Debug an Emacs crash
Table of Contents
- Run Emacs
- Invoke GDB
- Type continue, or do not type continue?
- Show the backtrace
- Lisp backtrace
- Find source of problems
- Report a bug in GNU Emacs
- Follow a bug report
- Read more…
On http://sourceforge.net/projects/emacs-bin/files/releases/, you can find optimized Windows binaries with debug info.
On https://sourceforge.net/projects/emacs-bin/files/snapshots/debug/, you can unoptimized builds.
Instead of using GDB, try first to use
debug-on-quit set to
Debug a running Emacs process
Attach GDB (the GNU debugger) to Emacs.
$ cd /cygdrive/c/Program\ Files\ \(x86\)/emacs-trunk/bin $ gdb -p <emacs-PID>
Run Emacs under GDB
Running Emacs under GDB is not too different from attaching the debugger, if you
attach it before the problem happens. But the first way is preferable because it
keeps the standard streams of
emacs.exe connected to the console where you run
GDB, so GDB commands, such as
pp, which call functions inside Emacs, still work.
When you attach the debugger to a running Emacs, the standard streams are not
pp and its ilk will appear to do nothing.
$ cd /cygdrive/c/Program\ Files\ \(x86\)/emacs-trunk/bin $ gdb ./emacs.exe ... (gdb) set debugexceptions 1 (gdb) run -Q
When the problem happens, I expect that GDB will show us the exception name (that's what the above setting is about).
Don't use the F12 key binding in Emacs! Otherwise, you will have false alarms: F12 (on Windows) causes an immediate break into the debugger. This is not a GDB thing, it's a Windows thing.
Type continue, or do not type continue?
That is the question.
If Emacs crashes
When you attach GDB to Emacs that's crashed, and see an abort dialog, you must type:
to stop Emacs again when it gets a fatal signal.
In this case, wait for another GDB prompt, and only then collect the backtrace from all threads.
Otherwise, you get a backtrace that is not useful: without
backtrace would just show that it is in an exception handler, which is not
If Emacs hangs (or seems to be stuck in some infinite loop)
Do not type
continue if you attached GDB to Emacs that appears to be hung.
Otherwise, Emacs would be again running, and since there's no fatal signal,
continue would just let Emacs continue its infinite loop. GDB would not
So, just collect the backtrace from all threads.
No, please type "finish" before invoking "bt" or "xbacktrace", because these invoke functions inside Emacs, which hit some assertion violation in this situation.
If the symptom of the bug is that Emacs fails to respond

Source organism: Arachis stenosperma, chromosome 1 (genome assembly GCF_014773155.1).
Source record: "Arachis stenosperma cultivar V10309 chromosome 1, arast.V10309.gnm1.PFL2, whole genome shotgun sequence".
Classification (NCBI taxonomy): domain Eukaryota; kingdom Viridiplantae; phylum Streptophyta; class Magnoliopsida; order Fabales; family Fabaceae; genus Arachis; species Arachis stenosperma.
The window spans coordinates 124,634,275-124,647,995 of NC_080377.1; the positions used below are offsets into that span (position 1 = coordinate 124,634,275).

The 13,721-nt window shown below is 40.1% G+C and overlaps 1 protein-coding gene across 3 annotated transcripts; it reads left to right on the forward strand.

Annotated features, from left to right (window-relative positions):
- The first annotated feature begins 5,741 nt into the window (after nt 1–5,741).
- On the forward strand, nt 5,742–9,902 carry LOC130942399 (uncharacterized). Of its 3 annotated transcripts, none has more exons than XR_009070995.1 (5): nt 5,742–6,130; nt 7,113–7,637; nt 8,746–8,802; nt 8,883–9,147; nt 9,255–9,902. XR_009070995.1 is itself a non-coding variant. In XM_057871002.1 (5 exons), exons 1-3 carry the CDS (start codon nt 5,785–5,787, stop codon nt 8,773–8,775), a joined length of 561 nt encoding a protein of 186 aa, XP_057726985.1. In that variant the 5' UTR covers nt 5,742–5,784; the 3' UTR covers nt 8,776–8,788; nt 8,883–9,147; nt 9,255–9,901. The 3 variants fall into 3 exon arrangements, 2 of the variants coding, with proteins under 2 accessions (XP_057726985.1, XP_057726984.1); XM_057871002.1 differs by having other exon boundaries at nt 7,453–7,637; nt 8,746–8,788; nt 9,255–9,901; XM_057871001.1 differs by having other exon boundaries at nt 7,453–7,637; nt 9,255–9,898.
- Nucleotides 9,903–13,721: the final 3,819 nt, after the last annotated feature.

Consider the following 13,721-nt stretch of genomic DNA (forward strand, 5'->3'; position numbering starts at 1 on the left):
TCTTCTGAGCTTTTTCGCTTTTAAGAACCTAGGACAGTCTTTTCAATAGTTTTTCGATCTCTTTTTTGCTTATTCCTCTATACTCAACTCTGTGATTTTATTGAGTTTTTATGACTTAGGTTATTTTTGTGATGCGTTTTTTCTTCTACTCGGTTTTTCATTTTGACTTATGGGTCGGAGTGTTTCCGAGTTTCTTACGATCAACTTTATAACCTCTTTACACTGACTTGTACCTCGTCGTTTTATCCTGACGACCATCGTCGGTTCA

c:/Program Files (x86)/emacs-24.4/share/emacs/24.4/etc/DEBUG
Don't assume Emacs is `hung'–it may instead be in an infinite loop. To find out which, make the problem happen under GDB and stop Emacs once it is not responding. (If Emacs is using X Windows directly, you can stop Emacs by typing C-z at the GDB job.) Then try stepping with `step'. If Emacs is hung, the `step' command won't return. If it is looping, `step' will return.
If this shows Emacs is hung in a system call, stop it again and examine the arguments of the call. If you report the bug, it is very important to state exactly where in the source the system call is, and what the arguments are.
If Emacs is in an infinite loop, try to determine where the loop starts and ends. The easiest way to do this is to use the GDB command `finish'. Each time you use it, Emacs resumes execution until it exits one stack frame. Keep typing `finish' until it doesn't return–that means the infinite loop is in the stack frame which you just tried to finish.
Stop Emacs again, and use `finish' repeatedly again until you get back to that frame. Then use `next' to step through that frame. By stepping, you will see where the loop starts and ends. Also, examine the data being used in the loop and try to determine why the loop does not exit when it should.
Show the backtrace
(gdb) thread 1
right after attaching to the process might have produce the C-level backtrace for the main thread. It is a good thing to do in any case when attaching to Emacs process that's in trouble.
Collect the backtrace from all threads, like this:
(gdb) thread apply all backtrace
and post to
gnu.emacs.bug everything it displays.
bt full is not useless, but it more often than not brings a lot of information,
most of which is unneeded, and just clutters the message. I prefer just
first, and only later
bt full at select frames, if ever. It is much more
efficient to print the values of the few relevant variables, rather than all the
Go to the correct stack frame